In 1552, in the countryside outside Venice, the great Renaissance architect Andrea Palladio built Villa Cornaro. In 1989, Sally and Carl Gable became its bemused new owners. Called by Town & Country one of the ten most influential buildings in the world, the villa is the centerpiece of the Gables’ enchanting journey into the life of a place that transformed their own. From the villa’s history and its architectural pleasures, to the lives of its former inhabitants, to the charms of the little town that surrounds it, this loving account brings generosity, humor, and a sense of discovery to the story of small-town Italy and its larger national history.
Palladian Days is a memoir discussing the author's decision to relocate to Venice, Italy with her husband to buy and restore Villa Cornaro, a once lavish estate, built by Andrea Palladio, that dates back to the 16th century. Their search for a retirement property originally took them through the states of New Hampshire and Vermont, but opportunity knocked and presented them with this Italian option not previously on the proverbial table. Prior to Gable and her husband purchasing the home, Town & Country magazine had named Villa Cornaro one of the ten most influential buildings in the world.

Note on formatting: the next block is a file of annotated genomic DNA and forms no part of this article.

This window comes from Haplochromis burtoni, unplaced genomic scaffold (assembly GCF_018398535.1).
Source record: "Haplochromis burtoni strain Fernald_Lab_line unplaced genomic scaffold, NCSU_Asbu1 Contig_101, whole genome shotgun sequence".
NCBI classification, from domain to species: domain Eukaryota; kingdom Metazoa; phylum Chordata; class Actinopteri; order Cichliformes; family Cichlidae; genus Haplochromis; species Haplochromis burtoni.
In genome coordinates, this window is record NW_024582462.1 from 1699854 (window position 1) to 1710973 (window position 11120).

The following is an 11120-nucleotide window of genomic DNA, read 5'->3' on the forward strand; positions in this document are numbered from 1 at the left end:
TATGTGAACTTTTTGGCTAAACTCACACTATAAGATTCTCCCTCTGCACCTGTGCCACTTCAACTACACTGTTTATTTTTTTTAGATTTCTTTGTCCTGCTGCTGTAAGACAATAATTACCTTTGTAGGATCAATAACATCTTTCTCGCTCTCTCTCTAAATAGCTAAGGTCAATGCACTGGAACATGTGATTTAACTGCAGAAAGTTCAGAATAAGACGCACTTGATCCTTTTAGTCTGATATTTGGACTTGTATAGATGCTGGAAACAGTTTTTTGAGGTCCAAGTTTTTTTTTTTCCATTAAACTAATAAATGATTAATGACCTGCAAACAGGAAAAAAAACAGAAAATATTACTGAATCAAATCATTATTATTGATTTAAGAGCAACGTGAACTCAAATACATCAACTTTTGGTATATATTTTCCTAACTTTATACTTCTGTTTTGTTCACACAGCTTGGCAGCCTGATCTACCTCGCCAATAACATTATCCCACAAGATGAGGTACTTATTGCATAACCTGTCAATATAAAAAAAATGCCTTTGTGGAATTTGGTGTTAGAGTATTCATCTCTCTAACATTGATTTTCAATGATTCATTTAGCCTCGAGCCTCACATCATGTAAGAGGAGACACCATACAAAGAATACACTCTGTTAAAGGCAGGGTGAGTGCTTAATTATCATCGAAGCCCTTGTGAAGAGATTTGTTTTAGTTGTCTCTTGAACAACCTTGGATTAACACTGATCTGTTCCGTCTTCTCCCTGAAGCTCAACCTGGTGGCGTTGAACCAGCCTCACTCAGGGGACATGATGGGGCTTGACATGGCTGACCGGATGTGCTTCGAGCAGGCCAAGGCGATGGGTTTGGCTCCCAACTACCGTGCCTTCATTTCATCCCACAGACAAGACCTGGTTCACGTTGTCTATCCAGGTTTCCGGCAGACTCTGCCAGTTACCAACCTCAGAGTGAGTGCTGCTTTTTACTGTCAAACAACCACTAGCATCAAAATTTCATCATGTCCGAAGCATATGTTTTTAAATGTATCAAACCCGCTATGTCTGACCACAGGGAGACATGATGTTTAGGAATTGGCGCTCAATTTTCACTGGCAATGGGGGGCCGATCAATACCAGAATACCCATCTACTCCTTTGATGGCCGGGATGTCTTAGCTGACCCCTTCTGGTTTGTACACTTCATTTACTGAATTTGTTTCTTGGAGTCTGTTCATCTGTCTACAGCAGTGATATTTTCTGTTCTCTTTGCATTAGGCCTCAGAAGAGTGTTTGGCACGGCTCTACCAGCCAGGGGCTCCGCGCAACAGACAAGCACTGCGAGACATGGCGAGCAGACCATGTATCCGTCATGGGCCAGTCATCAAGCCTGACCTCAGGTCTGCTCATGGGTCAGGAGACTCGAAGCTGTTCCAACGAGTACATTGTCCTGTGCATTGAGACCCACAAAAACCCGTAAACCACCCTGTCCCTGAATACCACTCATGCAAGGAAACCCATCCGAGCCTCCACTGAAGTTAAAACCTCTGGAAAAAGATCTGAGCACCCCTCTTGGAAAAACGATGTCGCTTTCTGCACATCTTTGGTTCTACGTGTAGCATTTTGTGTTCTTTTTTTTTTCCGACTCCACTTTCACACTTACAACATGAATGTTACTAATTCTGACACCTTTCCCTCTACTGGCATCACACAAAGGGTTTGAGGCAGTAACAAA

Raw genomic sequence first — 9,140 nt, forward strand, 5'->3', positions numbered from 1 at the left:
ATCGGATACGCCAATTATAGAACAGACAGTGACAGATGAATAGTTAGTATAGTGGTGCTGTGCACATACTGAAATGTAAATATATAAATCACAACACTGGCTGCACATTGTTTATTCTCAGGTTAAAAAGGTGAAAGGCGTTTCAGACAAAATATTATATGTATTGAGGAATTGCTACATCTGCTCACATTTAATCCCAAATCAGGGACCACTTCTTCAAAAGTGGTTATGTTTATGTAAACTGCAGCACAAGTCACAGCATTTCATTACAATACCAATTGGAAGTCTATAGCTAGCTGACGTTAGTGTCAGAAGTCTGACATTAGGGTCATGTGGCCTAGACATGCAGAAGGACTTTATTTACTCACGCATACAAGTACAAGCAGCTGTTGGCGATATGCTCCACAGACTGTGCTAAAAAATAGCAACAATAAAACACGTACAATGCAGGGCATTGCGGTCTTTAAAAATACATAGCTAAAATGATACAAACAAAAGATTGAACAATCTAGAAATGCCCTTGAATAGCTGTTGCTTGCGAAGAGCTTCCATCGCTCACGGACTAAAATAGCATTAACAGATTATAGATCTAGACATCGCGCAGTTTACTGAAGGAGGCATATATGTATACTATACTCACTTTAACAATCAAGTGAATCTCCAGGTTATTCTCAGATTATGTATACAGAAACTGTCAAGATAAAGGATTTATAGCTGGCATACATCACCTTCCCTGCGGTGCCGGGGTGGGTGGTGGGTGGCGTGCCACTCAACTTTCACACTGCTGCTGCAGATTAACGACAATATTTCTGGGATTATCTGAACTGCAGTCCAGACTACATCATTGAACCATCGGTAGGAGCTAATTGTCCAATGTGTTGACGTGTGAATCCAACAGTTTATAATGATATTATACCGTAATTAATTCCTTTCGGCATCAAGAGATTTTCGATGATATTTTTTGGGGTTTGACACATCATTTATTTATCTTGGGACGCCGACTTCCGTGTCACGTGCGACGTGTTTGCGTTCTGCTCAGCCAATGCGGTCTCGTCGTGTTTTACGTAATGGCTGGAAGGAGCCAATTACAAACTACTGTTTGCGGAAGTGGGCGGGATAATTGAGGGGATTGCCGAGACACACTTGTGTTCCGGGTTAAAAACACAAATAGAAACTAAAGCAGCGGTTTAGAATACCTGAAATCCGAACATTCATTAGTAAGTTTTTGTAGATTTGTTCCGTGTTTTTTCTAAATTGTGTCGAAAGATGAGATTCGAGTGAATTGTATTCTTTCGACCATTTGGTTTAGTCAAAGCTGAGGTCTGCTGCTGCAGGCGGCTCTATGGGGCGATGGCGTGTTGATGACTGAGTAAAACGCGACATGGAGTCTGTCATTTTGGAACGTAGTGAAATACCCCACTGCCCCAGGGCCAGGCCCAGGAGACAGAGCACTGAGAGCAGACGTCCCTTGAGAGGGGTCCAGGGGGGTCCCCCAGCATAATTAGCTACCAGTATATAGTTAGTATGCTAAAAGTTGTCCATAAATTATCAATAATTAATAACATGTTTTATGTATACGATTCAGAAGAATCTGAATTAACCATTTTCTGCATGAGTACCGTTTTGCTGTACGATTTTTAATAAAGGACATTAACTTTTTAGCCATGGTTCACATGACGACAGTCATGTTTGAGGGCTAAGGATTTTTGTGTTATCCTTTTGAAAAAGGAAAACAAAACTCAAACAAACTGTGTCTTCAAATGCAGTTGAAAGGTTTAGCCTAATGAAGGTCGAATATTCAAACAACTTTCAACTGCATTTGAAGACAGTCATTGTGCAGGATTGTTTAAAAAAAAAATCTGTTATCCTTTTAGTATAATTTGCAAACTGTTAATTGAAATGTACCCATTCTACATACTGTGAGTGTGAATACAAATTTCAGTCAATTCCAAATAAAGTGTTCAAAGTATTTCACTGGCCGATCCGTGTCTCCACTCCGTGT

Naturally, one can expect that there's going to be some tone of privileged status to the writing... these folks are buying a historic villa after all! Gable doesn't disappoint, giving readers details on a "family vacation" that extends over the course of 3 weeks, traveling through not only Venice but also the lovely town of Florence. The way she illustrates herself and husband Carl reminded me something of the Bouquets from Keeping Up Appearances LOL
Full disclosure here: For nights on end, I repeatedly dozed off while trying to get through this book. Also note that the book is not all that long and I've had a lifelong sleep disorder that typically keeps me up reading through the wee hours of the night most nights. But I just found this SO DULL. I found Gable's writing style pretty dry, killing my interest in what otherwise seems like could have been a pretty cool story.
For those who like books that include bonus recipes to try, Gable does offer a few at the back of this book.